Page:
Sackville seniors crochet hundreds of shawls, hoping they'll feel like hugs
Church group Heart in Hands has made 500 shawls for people in need
For 10 years, Erma Black and other dedicated volunteers have been knitting and crocheting prayer shawls for anyone they think might need one, and just recently they hit an impressive milestone — 500 shawls.
The Sackville seniors are all members of Main Street Baptist Church. They started making the shawls, wider than a scarf but a little smaller than a blanket, as a way to bring comfort to people.
"We always say it's a hug, it's a warm hug so people know that we are thinking of them," said Black.
They call themselves Heart in Hands because the shawls "come from our heart, but we make them with our hands," she said.
The group used to meet every few months to catch up and talk about who might need a shawl, but COVID-19 put a stop to that.
Yarn is harder to buy, and delivering the shawls is more difficult now, but Black said it's more important now than ever to keep making them. She knows as well as anyone that comfort can be hard to come by during the pandemic.
Black lives in a small apartment on the same property as the Drew Nursing Home, where her husband moved to receive a higher level of care in November.
Despite being so close to him, Black hasn't seen her husband in person since Jan. 14.
She was enjoying a single-two hour visit a week until her health zone moved back into orange-phase restrictions. When Black found out the nursing home would cancel visits at midnight on that day, she asked if she could arrange an impromptu visit. The staff allowed it.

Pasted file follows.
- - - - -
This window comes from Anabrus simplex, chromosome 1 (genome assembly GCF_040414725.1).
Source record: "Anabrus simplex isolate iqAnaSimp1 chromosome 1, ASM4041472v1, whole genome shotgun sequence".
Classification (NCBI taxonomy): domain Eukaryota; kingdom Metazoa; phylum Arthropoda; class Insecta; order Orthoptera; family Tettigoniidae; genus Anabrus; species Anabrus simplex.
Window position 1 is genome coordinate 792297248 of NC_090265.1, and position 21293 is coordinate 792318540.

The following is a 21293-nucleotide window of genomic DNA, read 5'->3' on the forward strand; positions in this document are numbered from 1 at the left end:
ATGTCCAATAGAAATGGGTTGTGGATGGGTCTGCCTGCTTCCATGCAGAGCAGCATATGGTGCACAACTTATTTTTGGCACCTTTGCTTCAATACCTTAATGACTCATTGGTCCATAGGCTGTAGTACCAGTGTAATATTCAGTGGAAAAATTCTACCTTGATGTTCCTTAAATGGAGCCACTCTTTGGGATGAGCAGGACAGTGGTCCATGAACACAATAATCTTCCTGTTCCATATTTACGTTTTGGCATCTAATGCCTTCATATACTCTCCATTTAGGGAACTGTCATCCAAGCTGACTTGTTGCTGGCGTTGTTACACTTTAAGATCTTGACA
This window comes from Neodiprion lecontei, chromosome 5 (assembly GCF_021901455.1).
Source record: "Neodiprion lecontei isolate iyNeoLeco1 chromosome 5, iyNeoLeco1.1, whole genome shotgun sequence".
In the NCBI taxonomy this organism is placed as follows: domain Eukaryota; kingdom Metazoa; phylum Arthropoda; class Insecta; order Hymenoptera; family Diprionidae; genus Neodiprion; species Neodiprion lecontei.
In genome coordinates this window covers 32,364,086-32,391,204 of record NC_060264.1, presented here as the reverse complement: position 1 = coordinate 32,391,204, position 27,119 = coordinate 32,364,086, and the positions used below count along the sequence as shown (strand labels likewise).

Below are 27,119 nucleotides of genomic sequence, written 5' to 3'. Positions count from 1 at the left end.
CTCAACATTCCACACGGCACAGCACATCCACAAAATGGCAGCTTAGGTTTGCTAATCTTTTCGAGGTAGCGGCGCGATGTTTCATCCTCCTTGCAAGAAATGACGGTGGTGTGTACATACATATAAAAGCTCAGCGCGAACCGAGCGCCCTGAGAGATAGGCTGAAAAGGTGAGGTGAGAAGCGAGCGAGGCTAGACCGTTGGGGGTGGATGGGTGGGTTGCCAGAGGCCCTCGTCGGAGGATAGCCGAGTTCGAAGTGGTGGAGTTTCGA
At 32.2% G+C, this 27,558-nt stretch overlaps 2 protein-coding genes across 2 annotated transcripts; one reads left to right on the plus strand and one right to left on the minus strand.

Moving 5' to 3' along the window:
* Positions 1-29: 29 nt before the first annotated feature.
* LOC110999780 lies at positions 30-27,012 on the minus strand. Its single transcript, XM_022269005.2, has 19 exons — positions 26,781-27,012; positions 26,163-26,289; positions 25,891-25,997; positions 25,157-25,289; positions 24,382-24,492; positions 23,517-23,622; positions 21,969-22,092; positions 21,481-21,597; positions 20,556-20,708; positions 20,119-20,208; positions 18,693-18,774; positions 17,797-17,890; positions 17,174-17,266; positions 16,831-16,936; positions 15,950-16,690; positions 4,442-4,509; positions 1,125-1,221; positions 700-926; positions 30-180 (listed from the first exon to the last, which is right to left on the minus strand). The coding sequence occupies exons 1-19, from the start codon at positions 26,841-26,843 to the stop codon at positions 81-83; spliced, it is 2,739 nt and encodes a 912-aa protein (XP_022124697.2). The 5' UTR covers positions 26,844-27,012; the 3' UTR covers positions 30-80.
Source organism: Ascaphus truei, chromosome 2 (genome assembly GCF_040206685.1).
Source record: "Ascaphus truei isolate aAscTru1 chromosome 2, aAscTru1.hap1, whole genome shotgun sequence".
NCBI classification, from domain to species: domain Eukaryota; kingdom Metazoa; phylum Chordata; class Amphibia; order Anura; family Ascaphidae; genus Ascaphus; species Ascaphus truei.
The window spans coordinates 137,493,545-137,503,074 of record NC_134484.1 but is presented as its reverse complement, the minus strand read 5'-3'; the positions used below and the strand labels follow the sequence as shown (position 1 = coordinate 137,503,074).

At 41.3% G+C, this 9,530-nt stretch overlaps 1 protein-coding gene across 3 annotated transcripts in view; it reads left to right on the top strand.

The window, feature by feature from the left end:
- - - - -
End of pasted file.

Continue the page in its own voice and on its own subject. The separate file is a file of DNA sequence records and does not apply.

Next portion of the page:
"I haven't been back since," she said.
Drew staff have arranged for the couple to have video chats, which Black appreciates.
But overall, "it's been rough," she said.
So Black keeps herself busy crocheting.
Gerry Hart is a fellow group member, who said of her friend Black: "This lady just goes like a house fire."
Black said she has completed three shawls since Christmas, and the two women estimate she's made more than 200 over the last 10 years.
A small pink book has 504 entries, detailing who made each shawl, what it looked like and who received it. Some have been mailed to Europe and across Canada, but many others have gone to people nearby.
Hart said she gave a shawl to a relative who was diagnosed with cancer.
"And when she was finished with her treatments, she passed it on to another lady who was just getting started,' said Hart.
Black knew of a woman whose husband was also a resident at the Drew Nursing home.
"I gave her a shawl and she said, 'You know, when I come home, it's like a hug,'" said Black. "I know so many people who said it was a real blessing to them, and that's what we want.
"We get nice letters and notes back. One lady told me she wore hers out."